But coming together in prayer is something else. “Janice and I have very different views ... but we work well with each other. We share Christian love,” he says. “There’s a bond with Janice that transcends political situations.”

She says much the same thing about him. And they both agree on this: The practical upshot of their friendship is to show others that such a relationship is possible.

Since the duo hosted the National Prayer Breakfast, “people have commented how amazing and how enjoyable it was to see two people that clearly liked each other, got along well, and were from different parties,” says Gohmert.

Hahn agrees. “We were Exhibit A.”


The question is whether – or how much – a faith-supported friendship can actually lead to legislative bipartisanship and problem solving. Kaine offers one answer from his time in state politics, as Virginia’s lieutenant governor and then governor. 

For eight years, he participated in a Tuesday prayer group when the state legislature was in session. They called themselves the “dog patrol” because they met at 6:30 a.m.

“I really got to know my colleagues,” he said in a May interview, as bluegrass music streamed from a computer in his office. “Then there’d be a vote on something that would be important to me and someone would vote against it. The first couple of times I’m like, ‘Well, that makes me mad. I mean, I thought we were friends.’ ”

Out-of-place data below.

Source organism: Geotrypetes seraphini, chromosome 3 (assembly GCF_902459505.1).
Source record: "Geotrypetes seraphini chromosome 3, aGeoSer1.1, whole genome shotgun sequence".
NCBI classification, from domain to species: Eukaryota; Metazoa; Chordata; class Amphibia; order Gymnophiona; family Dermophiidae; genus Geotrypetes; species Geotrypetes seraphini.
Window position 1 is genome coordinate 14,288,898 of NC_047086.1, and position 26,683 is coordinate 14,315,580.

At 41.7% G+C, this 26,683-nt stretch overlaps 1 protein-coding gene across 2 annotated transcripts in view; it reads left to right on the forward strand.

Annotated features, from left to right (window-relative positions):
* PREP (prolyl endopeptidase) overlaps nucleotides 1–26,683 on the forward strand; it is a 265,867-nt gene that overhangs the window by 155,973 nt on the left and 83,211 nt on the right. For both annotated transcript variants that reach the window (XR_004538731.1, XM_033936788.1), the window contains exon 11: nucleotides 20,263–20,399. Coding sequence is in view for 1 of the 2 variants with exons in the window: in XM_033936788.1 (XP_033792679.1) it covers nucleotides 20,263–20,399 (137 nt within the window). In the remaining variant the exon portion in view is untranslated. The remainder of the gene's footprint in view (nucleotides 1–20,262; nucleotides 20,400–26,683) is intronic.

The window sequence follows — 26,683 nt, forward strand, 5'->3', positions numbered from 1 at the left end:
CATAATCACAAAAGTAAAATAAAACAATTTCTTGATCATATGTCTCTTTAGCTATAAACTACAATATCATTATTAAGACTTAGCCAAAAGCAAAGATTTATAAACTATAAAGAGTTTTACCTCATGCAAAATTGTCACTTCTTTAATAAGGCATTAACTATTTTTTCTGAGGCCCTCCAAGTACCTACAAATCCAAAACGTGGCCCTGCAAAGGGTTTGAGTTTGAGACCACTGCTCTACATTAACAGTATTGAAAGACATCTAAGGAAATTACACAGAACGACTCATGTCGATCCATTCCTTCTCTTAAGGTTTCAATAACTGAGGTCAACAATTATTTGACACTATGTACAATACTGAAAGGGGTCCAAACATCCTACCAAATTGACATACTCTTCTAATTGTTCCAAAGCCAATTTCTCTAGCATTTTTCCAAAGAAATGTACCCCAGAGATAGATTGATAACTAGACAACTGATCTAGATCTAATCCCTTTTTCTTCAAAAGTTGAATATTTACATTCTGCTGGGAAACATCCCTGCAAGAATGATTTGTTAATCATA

But then he thought about it more. Was he putting in that hour a week just to win three more votes on a bill? He realized that wasn’t the right motive. Neither was he going to fundamentally change another person’s politics, nor would someone fundamentally change his.

For him, the effect of the prayer breakfast in the US Senate is more subtle. The 15-minute testimonials from fellow lawmakers – which range from “churchy” and “doctrinal” to accounts of how a senator grew up or overcame a painful experience, or a member’s aspirations in life – reveal what motivates a person. That’s what helps with the bridge building.

“They know what motivates me and I know what motivates them.” As a result, he says, “I do think they’ll give me a fair shake on the merits.”

One of his Democratic colleagues, Sen. Amy Klobuchar of Minnesota, sees an even more direct connection between the relationships forged in the prayer breakfast and work in the halls of Congress. “I’ve gotten to know people through that prayer breakfast. That has led to some positive legislative developments,” Senator Klobuchar says.